By Isabel Tamoj
Isabel holds a Bachelor’s degree in History and Political Science from Free University Berlin and a Master’s degree in Human Rights and Humanitarian Action from Sciences Po Paris. She has a special interest in the role of education and civic engagement in the prevention of mass atrocities and other forms of group-targeted discrimination.
The Rome Statute, which created the International Criminal Court and is signed by all European States, distinguishes four different crimes under the category of mass atrocities: genocide, crimes against humanity, war crimes and crimes of aggression. The scope of the crimes as well as the destruction and trauma they cause within affected populations have long pushed the international community to demand mechanisms to prevent these crimes. The 1948 Convention on the Prevention and Punishment of the Crime of Genocide, the 1949 Geneva Conventions and the principle of the Responsibility to Protect uphold States´ responsibilities to prevent mass atrocities, underlining the absolute necessity of action towards the prevention of mass atrocities.
In Europe, however, the general public is not aware of this need. When, for example, in 2017, the German Foreign Office officially included “mass atrocity prevention” in their New Guidelines for Crisis Prevention, Crisis Response and Peacekeeping, this rather significant step forward went widely unnoticed by the general German public and was barely covered by the German press. Indeed, in Germany, mass atrocity prevention is generally perceived as a historical responsibility rather than a political field of action. Even in the context of the increased influx of refugees, of whom a significant number have fled from countries directly affected by mass atrocities, the topic has not been raised within the public or political discourse. On the contrary, the far-right party, Alternative for Germany (AfD), has requested in a six-point plan that the government push for an agreement with the Assad government to return refugees to Syria. Not trusting German media coverage, the party has sent representatives to Syria to meet with regime allies to establish whether Syria can be considered a “safe country” for the repatriation of refugees.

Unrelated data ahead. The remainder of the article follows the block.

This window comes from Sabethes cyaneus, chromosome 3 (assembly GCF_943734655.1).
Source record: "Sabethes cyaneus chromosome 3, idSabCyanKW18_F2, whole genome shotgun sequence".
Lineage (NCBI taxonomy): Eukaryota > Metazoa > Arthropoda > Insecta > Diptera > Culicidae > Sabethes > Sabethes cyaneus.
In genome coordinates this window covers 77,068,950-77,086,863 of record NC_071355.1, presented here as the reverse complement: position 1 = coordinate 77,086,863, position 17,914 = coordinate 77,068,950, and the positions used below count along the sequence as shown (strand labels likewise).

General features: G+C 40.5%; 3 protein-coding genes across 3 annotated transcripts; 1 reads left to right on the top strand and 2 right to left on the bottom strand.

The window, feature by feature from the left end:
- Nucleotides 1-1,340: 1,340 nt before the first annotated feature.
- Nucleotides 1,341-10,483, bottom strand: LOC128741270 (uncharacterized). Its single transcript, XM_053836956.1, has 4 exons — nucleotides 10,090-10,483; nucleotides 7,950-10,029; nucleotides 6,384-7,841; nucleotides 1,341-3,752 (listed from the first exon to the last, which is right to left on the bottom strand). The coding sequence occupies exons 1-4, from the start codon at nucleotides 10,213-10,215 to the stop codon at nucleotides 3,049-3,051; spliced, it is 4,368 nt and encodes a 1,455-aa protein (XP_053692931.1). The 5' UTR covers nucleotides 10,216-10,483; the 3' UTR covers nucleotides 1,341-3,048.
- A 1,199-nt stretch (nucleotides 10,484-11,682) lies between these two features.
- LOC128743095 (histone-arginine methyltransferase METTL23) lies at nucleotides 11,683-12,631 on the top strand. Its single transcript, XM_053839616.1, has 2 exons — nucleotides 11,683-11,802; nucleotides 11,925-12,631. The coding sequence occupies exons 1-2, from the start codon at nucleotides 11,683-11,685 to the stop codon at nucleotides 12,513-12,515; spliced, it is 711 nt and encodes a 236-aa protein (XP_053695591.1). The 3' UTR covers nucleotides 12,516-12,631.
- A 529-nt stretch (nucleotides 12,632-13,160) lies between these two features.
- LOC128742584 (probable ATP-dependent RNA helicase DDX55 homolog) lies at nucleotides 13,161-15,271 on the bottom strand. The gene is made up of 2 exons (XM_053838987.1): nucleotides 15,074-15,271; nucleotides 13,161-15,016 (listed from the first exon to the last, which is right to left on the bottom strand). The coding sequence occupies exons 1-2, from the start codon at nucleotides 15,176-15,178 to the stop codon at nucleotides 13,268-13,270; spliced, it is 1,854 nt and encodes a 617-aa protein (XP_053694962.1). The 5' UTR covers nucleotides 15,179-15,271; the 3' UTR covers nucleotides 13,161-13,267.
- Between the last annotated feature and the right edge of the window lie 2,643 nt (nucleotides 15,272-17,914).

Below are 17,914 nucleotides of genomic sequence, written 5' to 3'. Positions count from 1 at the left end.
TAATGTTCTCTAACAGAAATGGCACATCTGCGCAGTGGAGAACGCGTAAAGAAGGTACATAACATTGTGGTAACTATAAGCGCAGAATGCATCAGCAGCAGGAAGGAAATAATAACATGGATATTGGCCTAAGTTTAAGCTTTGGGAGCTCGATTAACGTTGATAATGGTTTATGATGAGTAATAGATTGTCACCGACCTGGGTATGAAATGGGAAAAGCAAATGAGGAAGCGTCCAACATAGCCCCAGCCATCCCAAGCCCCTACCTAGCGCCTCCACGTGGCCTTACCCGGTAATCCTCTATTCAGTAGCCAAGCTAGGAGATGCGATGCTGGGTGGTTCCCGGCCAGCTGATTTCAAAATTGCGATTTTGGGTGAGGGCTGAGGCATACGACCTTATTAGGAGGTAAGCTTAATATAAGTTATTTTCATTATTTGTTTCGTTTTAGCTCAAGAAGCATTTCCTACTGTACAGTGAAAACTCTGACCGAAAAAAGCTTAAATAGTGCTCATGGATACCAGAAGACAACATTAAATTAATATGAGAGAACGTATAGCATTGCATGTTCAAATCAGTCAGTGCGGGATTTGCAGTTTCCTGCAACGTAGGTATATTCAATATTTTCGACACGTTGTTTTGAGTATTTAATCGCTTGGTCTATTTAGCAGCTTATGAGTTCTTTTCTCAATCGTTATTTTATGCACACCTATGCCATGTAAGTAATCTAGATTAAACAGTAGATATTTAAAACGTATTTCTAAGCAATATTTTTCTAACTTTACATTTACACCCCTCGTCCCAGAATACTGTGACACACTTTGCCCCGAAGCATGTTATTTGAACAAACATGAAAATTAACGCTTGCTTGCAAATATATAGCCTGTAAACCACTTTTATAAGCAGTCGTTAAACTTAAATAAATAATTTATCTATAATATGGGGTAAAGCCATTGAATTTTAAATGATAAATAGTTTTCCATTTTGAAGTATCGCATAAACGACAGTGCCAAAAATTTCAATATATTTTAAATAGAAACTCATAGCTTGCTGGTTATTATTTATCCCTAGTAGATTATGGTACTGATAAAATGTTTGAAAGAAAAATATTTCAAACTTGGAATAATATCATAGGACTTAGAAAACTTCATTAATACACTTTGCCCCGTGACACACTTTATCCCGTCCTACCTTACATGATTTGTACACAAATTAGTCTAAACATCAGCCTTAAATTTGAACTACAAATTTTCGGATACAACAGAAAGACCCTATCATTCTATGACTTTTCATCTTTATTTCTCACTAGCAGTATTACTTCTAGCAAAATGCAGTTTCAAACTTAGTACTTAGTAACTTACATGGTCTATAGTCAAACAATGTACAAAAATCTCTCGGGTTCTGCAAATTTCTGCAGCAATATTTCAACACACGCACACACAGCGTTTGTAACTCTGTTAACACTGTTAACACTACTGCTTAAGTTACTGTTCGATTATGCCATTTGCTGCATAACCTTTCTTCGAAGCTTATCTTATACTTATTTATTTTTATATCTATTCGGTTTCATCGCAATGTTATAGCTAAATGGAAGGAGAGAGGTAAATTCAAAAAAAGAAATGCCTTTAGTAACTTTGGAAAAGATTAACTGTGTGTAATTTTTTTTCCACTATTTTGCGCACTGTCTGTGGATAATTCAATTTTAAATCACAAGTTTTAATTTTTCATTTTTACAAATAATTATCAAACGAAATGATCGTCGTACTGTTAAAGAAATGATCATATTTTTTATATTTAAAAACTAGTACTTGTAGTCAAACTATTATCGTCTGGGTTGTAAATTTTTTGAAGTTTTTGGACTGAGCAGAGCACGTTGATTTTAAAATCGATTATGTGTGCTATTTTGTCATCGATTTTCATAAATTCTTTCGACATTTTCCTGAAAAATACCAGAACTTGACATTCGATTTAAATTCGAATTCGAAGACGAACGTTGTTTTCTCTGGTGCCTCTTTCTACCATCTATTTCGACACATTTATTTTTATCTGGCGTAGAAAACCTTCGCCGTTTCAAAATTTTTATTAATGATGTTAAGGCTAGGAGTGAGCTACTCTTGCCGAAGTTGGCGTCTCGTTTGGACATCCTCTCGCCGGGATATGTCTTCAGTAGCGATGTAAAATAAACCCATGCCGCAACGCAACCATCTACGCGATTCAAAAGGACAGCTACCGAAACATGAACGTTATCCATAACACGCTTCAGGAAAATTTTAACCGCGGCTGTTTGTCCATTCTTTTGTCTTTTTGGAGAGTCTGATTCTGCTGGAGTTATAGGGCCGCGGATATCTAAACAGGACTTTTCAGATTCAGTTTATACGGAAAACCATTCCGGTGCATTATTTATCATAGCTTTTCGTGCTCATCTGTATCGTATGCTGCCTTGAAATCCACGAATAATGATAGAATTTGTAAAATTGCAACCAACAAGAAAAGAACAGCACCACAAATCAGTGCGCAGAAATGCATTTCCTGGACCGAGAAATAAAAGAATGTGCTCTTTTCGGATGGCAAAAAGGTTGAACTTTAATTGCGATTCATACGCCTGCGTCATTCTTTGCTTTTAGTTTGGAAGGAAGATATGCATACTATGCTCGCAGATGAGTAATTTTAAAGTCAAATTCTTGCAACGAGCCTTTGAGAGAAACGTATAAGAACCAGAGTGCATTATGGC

Germany, however, is not unique in this sense. Most European countries are faced with similar situations; governments have not (yet) established centralised mechanisms to prevent mass atrocities nor does the topic represent an essential component of public concern. This common pattern is problematic as civil society involvement and, more generally, civic attitudes matter deeply for an effective prevention of mass atrocities.
To effectively prevent mass atrocities, genocide scholars have to go outside their “like-minded bubble”. There is a need for effectively presenting the urgency and benefits of mass atrocity prevention to the general public while at the same time making room for public opinion to be heard and civic attitudes to be taken seriously.
Why does civil society matter?
An active and empowered civil society has proven to be crucial in order to fuel state action towards mass atrocity prevention. Civil society engagement has a significant impact on state action, illustrated by various examples of successful protest movements and civil society campaigns. The field of mass atrocity prevention is no exception.